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Dr Daniel Grey is lecturer in World History since 1800 in the School of Humanities and Performing Arts at Plymouth University. His research interests primarily focus on gender and crime in Britain and its Empire. In addition to working on two books (Degrees of Guilt: Infanticide in England 1860-1960, contracted to Liverpool University Press; and Feminist Campaigns against Child Sexual Abuse: Britain and India 1860-1947 – contracted to Bloomsbury) he is also at the early stages of another project on gender, religion and homicide in nineteenth-century India. Journal articles and essays on these subjects in nineteenth-century Britain or India have appeared recently in Gender & History, Journal of Victorian Culture, Women’s History Review, and Rob Boddice (ed.) Pain and Emotion in Modern History (2014).

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Professor Dan Maudlin is Professor of Modern History at the University of Plymouth. He has previously worked as an Inspector of Historic Buildings for Historic Scotland and taught at Dalhousie University, the University of Pennsylvania and the University of Glasgow. His research focuses on the spaces and places of the Atlantic World through the eighteenth and nineteenth centuries where publications include: Early Colonial Architectures’ in Architecture and Urbanism of the British Empire (2015); British Atlantic Architectures, Oxford University Press Bibliographies Online (2012) and two edited collections, The Materials of Exchange (2013) and Transatlantic Traffic and (Mis)Translations (2013). He also author of the award-winning monograph on eighteenth and nineteenth century Scotland, The Highland House Transformed; Architecture and Identity on the Edge of Empire (2009). Awards and fellowships relating to early modern  history include: Leverhulme Trust Major Research Fellowship (2014-17) on the ‘Inn and the Traveller in the Atlantic World’; AHRC Research Network Gant on ‘Transatlantic Exchanges’ (2009 – 11); AHRC Research Fellowship (2010 -11);  Leverhulme Trust Fellowship (2002-5) and the 2008 Jeffrey Cooke Prize for ‘outstanding contribution to research’ from the International Association for the Study of Traditional Environments.

Craig Newbery-Jones is a lecturer in law at Plymouth University School of Law and Criminology. His main research interests include: English Legal History, in particular Nineteenth Century English Legal History, Law, Lawyers and Crime in Popular Culture, Legal Ethics and Professional Regulation. He holds an LLB degree from the University of Exeter and an LLM by Research from Lancaster University.

Craig is currently in the final stages of completing his PhD at the University of Exeter under the supervision of Professor Chantal Stebbings. His thesis, entitled ‘Constructing a Popular Image: The Press Representation of the Bar in Nineteenth Century England,’ explores the representation of the barrister in the press of nineteenth century and its far-reaching effects on themes and motifs found in modern popular culture. The overall aim of this thesis is to determine whether the press of the nineteenth century can be considered to have created a popular public image of the bar. His thesis explores the nature of these constructed images, whilst also considering how the press created such an image, and why such an image was formed. Finally, Craig’s thesis analyses the significance of this historical public image in the development of motifs and themes of the lawyer in contemporary popular culture. Craig has delivered a number of conference papers based around his main research interests and has published within this area.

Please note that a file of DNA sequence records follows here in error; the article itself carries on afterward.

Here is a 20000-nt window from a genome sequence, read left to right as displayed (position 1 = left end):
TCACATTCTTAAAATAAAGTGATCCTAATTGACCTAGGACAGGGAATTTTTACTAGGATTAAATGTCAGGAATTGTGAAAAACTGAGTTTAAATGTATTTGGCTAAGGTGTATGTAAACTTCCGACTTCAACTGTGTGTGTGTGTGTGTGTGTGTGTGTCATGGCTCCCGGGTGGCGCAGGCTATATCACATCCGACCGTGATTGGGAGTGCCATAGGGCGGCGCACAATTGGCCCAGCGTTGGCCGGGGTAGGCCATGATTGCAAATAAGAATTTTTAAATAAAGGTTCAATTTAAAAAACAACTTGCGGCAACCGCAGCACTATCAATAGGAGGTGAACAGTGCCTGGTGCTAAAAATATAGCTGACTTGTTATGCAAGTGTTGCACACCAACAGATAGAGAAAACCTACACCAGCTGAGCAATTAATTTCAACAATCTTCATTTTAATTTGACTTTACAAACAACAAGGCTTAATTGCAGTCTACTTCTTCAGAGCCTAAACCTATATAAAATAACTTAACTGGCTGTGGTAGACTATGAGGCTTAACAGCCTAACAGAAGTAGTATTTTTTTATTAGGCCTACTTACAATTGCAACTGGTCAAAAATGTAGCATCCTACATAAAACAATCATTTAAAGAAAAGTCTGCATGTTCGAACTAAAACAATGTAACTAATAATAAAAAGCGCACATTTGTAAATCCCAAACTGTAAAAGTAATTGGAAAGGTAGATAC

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Dr David Sergeant is Lecturer in English post-1850 in the School of Humanities and Performing Arts at Plymouth University. His research interests span the nineteenth and twentieth centuries and include issues of literary ‘singularity’, perception and cognition, and capitalism and alternative politics. His first monograph, Kipling’s Art of Fiction, 1884-1901 appeared in 2013 with Oxford University Press; he has also co-edited a book of essays on Robert Burns and recently published articles in English Literature in Transition, Essays in Criticism, and Modern Language Review. He is in the early stages of a project that will involve looking at R. L. Stevenson’s sophisticated use of the romance against late-Victorian capitalist modernity.

Professor Kim Stevenson is Professor of Socio-Legal History in Plymouth Law School and has deliberately adopted a jointly authored approach to work and write with crime historians (notably Dr Judith Rowbotham, Dr David Cox and Professor David Nash) to produce scholarship that is authentically interdisciplinary in methodology and of a wider interest and relevance beyond my home discipline of law. She is co-founder and co-director of SOLON: Promoting Interdisciplinary Studies in Law Crime and History an inter-institutional interdisciplinary research project, and General Editor of its associated peer reviewed journal Law Crime and History. She is also general editor of Routledge SOLON: Explorations in the Histories of Crime and Criminal Justice book series. Her research has focused on the socio-cultural contexts of the impact and development of the criminal law and criminal justice process in the nineteenth and early twentieth centuries with particular emphasis on sexual offences, including rape and child sexual abuse. She has pioneered the use of media representations of nineteenth-century newspaper court reports of such trials and recently co-authored a monograph on the history of crime reporting Crime News in Modern Britain (Palgrave 2013).